Published daily by the Lowy Institute

Digital Asia Links: Bitcoin bans, online gambling and heavy metal guitars

Sarah Logan with links on digital developments across Asia.

Bali, Indonesia (Photo: Aleksandr Zykov/Flickr)
Bali, Indonesia (Photo: Aleksandr Zykov/Flickr)
Published 18 Dec 2017   Follow @DrSarahLogan

  • South Korea is bitcoin central, and the government is worried. A newly created government taskforce met for the first time this month, seeking ways to manage what many see as rampant speculation.
  • Meanwhile, Indonesia is to ban bitcoin from 2018 in repose to concerns that the currency can be used to fuel illegal activity including prostitution, money laundering and drug trafficking.
  • The former head of the Chinese internet regulator, Lu Wei, has been placed under investigation for corruption, leading some to suggest an imminent loosening of his iron grip on the Chinese internet. This excellent piece suggests that far from indicating a shift towards a lighter touch, the denunciation of Lu Wei represents a change of approach to one emphasising ideological struggle, meaning very little will change for the better.
  • Southeast Asia’s internet economy is growing faster than expected, outpacing earlier expectations by 35% according to a recent report co-authored by Google.
  • The Asian Development Bank has announced $US750, 000 for a study into the effects of disruptive technology on the Indonesian economy.
  • Authorities in Laos have reportedly cooperated with Thailand to block the videos of a fugitive redshirt militant in hiding.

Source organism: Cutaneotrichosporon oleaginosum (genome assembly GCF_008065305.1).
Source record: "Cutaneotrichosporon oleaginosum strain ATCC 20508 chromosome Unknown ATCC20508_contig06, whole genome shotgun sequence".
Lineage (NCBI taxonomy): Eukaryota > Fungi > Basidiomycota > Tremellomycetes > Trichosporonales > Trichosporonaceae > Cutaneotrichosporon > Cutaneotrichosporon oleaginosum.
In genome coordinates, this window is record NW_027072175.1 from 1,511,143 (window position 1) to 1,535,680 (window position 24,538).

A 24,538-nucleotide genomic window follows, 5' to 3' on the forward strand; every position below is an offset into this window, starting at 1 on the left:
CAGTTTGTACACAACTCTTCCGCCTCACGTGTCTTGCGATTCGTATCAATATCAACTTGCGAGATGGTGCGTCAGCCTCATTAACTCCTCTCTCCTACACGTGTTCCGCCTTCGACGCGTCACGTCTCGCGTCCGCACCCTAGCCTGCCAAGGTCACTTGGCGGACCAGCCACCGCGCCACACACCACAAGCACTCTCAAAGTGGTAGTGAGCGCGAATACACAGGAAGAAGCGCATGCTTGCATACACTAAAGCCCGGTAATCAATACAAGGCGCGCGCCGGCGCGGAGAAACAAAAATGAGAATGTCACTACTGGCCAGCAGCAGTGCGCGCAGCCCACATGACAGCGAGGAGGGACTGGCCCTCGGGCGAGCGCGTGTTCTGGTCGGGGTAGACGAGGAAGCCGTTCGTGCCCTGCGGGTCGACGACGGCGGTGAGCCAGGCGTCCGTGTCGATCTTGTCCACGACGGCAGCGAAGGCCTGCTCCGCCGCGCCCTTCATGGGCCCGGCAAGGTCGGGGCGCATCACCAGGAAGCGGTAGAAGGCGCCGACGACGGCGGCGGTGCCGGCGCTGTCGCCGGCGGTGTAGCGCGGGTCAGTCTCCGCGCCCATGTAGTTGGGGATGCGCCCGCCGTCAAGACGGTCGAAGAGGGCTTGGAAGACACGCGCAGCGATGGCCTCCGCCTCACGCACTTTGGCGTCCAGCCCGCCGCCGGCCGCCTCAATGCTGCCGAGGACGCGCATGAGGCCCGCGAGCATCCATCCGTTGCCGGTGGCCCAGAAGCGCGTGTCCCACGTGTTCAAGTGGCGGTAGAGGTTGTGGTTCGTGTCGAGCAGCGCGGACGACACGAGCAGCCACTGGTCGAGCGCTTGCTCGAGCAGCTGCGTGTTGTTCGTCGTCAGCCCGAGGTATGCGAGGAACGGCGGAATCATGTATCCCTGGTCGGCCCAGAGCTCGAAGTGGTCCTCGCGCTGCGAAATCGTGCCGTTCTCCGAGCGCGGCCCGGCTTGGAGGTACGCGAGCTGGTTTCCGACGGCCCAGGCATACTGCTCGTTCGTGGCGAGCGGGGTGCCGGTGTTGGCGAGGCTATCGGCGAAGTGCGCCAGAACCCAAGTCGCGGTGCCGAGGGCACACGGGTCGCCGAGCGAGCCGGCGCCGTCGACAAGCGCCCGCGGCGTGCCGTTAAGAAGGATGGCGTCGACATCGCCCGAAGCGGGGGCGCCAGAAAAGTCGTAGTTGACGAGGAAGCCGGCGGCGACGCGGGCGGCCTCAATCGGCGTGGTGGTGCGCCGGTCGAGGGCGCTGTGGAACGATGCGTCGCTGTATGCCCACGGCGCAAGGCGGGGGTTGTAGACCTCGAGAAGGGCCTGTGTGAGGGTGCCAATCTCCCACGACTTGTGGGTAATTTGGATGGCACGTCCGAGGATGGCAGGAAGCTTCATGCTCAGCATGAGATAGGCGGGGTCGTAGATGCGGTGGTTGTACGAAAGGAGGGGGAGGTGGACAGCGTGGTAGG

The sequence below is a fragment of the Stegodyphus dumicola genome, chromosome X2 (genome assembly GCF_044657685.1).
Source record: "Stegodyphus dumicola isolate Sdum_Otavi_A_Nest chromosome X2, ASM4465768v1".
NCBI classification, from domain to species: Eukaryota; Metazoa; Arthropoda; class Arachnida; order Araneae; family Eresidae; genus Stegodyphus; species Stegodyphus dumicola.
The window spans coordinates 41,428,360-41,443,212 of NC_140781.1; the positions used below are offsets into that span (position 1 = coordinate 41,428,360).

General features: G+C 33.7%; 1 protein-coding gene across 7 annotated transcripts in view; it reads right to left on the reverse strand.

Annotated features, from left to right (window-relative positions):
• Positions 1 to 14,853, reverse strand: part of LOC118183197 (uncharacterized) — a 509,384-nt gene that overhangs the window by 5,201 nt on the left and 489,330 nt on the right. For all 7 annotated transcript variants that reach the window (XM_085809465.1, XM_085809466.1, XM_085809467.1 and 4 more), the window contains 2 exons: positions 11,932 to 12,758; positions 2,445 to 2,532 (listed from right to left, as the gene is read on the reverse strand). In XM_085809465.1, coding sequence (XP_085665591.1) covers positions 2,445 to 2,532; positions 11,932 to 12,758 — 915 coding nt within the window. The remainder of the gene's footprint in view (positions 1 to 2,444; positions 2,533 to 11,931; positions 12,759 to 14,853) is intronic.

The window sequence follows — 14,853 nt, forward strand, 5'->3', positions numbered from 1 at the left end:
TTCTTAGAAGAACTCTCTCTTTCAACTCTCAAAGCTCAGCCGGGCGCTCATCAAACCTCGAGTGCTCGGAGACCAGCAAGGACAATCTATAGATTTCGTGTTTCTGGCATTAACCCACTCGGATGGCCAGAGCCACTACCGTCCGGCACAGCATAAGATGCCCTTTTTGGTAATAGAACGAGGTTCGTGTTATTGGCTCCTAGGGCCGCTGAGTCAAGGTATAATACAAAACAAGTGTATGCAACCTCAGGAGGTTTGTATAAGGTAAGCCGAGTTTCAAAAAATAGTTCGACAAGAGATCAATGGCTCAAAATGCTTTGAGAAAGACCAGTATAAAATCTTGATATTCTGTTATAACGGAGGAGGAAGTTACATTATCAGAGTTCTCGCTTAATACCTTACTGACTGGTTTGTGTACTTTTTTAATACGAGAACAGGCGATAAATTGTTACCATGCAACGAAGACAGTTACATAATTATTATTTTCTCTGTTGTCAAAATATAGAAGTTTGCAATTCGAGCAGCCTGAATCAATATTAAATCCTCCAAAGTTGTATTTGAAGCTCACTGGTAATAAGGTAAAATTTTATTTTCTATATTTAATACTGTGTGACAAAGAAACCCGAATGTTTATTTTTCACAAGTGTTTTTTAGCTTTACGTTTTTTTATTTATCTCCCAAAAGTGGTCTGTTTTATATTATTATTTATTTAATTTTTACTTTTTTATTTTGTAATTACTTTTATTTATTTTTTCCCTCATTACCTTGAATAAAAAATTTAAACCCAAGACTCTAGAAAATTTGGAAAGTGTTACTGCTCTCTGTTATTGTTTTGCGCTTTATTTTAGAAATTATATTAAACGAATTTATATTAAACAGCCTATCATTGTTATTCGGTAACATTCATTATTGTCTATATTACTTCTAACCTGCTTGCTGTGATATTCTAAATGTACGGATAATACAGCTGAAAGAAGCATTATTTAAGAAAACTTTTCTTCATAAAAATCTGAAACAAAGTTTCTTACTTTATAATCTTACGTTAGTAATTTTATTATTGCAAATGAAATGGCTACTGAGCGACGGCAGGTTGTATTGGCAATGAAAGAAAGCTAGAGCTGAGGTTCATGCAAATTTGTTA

• Facing increasing regulation at home, Chinese bitcoin miners are looking to the region, negotiating electricity prices with local authorities and buying sites for future use.
  • Cambodia’s gambling industry is booming, thanks largely to Chinese gamblers who gamble exclusively online. The industry’s latest hotspot is Sihanoukville, bolstered by a new highspeed undersea cable.
  • Amid diplomatic fallout between North Korea and China Russia is helping to provide North Korea with internet access. What could go wrong?
  • Baidu, the Chinese search engine giant, is helping Japanese e-commerce companies test whether their site will work on the other side of the Great Firewall. Interestingly, Baidu might suggest embedding a site aimed at Chinese consumers with links to Chinese services – so WeCHat rather than Twitter, for example and, of course, Baidu over Google.
  • A video of a young Indonesian girl ripping it up on guitar to a heavy metal track is about to hit 2 million views:

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